That gave me a lot of time to think about time itself—how I spent it, how I wasted it, how I missed it.

And it was about time that I realized a lot of things, both good and bad, about time. Sometimes, it takes a little shaking up to bring you to your senses, after all.

  1. My name is Sheryl and I am an addict. I discovered that the overwhelming pull of emails, Facebook, Twitter and Instagram is real and feels truly physical and as close to a pure involuntary reflex you can get short of being tapped on the knee with a rubber mallet during your annual checkup.

  2. I had been on a newspaper hiatus, since reading the news every day put me into a funk. But suddenly all I wanted to do was sit with the newspaper and delve into everything—even politics. (Do we always crave what we can’t have?)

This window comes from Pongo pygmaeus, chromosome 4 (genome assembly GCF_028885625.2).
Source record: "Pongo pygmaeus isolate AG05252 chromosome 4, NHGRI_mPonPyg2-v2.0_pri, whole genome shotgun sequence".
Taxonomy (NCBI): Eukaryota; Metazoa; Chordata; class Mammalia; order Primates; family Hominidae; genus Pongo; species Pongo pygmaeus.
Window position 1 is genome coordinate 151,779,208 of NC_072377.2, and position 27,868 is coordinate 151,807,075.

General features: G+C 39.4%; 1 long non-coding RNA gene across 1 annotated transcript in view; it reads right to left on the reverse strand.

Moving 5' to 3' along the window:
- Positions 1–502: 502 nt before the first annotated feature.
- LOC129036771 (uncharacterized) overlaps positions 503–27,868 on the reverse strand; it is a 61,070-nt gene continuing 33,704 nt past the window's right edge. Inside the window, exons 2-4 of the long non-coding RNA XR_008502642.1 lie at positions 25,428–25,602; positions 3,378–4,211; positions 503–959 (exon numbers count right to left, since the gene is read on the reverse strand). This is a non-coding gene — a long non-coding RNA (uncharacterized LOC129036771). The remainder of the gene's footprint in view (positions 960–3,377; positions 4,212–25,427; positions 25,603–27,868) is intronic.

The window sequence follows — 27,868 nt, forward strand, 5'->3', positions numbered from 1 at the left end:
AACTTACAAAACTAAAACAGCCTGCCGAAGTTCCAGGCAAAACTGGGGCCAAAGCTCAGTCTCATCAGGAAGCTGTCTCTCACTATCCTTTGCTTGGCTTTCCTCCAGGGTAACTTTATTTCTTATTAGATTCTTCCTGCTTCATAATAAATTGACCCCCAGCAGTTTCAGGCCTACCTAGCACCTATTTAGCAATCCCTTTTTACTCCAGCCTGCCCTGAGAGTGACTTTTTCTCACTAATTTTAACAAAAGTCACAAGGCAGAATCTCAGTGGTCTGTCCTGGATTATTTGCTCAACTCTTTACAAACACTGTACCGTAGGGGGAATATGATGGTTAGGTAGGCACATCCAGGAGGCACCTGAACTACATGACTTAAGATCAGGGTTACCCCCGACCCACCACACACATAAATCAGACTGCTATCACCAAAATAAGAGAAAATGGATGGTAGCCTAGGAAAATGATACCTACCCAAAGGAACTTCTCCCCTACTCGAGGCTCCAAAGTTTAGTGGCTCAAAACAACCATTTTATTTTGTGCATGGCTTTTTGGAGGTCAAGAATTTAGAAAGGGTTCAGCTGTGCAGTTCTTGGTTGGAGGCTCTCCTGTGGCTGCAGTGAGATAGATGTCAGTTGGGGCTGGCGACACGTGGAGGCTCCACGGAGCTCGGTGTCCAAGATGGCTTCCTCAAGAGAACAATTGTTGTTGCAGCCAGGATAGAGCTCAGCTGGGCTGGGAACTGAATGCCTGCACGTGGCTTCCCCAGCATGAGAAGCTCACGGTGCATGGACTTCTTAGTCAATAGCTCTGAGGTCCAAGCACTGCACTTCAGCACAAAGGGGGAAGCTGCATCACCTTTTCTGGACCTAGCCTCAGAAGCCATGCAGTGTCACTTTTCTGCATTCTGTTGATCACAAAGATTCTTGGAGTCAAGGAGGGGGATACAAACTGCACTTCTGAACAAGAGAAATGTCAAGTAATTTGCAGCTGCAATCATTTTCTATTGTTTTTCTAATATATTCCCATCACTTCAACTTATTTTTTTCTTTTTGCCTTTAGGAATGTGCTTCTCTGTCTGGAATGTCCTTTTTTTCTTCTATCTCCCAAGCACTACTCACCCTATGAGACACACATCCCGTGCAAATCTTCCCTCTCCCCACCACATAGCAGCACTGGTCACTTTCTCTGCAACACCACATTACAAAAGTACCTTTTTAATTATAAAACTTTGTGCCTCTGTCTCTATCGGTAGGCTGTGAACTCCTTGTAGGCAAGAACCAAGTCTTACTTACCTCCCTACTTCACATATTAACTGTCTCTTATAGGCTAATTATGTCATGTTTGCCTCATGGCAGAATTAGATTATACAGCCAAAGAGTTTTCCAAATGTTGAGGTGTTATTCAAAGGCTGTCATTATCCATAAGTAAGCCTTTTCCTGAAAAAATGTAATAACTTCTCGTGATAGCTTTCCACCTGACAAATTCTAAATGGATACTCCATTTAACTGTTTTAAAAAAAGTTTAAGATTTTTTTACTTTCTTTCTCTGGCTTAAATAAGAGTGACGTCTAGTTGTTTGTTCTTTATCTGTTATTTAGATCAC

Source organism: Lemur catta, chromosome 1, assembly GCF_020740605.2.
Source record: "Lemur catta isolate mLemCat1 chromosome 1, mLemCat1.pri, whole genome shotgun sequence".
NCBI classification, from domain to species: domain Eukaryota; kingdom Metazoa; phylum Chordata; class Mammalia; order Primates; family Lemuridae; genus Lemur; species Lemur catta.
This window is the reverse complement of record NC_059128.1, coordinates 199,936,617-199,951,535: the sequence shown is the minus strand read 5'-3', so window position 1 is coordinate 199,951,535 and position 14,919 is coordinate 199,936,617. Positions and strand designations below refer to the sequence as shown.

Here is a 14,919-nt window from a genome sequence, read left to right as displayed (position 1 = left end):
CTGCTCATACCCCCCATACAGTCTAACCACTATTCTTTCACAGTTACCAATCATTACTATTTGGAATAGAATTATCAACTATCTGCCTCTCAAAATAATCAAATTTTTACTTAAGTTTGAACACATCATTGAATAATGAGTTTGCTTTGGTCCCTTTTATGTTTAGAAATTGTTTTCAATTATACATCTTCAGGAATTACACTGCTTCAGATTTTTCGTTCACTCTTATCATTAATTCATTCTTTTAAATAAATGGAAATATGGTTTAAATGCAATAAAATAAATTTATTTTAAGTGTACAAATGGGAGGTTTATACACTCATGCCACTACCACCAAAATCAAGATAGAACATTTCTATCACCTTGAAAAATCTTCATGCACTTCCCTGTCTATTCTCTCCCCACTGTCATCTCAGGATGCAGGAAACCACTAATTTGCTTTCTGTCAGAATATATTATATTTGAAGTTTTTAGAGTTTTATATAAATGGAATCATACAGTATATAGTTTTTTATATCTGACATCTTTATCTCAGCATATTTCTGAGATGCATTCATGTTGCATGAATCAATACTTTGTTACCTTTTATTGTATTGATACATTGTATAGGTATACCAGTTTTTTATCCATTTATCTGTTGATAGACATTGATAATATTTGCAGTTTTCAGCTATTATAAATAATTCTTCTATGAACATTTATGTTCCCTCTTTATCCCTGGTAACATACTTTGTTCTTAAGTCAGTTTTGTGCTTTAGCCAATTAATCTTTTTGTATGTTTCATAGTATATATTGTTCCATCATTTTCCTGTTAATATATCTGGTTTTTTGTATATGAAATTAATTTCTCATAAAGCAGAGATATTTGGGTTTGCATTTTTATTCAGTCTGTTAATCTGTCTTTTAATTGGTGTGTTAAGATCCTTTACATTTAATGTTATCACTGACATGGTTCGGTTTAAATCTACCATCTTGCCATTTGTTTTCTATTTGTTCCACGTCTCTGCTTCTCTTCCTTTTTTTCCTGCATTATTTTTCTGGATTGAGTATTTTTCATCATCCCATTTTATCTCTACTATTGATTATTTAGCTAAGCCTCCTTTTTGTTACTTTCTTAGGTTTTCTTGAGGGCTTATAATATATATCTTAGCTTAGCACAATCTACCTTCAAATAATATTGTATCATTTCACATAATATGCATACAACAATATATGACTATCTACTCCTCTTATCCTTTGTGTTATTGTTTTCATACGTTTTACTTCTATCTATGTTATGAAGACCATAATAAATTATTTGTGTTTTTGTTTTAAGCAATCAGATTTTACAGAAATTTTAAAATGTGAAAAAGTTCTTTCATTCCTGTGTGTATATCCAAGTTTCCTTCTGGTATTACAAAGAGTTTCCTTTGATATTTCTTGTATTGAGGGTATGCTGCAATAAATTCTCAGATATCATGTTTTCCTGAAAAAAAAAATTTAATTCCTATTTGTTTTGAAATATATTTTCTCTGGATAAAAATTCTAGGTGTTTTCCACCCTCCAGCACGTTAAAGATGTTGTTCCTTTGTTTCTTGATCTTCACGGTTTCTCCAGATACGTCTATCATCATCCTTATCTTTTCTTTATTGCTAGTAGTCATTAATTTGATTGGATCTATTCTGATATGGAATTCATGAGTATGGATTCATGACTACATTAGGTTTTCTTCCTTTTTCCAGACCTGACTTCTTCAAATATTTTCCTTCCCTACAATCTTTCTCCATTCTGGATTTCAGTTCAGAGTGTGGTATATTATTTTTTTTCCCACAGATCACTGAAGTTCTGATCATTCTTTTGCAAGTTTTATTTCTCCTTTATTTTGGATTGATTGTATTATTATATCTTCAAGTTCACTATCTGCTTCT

3. I realized the true power of reading to help you relax before bed and the value and power of a ritual. I can’t remember a time, since learning to read, that I got into bed without grabbing a book or magazine to ease me off to sleep. (Podcasts offer a good, though not equal, alternative, I discovered.) Read more about why you need a bedtime ritual.

  4. I rediscovered the lost art of conversation. No more emails, no more texts, no more shunning phone calls because I was too busy working, or at the gym, or running at a zillion miles an hour off doing who-knows-what. I had time to sit still and catch up with so many of my friends in real time. I remembered how it was possible to stay on the phone for hours, like I used to do as a teenager. I’d forgotten the pure joy of hearing a familiar friend’s voice, sharing stories, asking a question and getting an immediate answer—the power of the spoken word and its ability to lead you into an uncovered and unpredictable treasure trove of tales.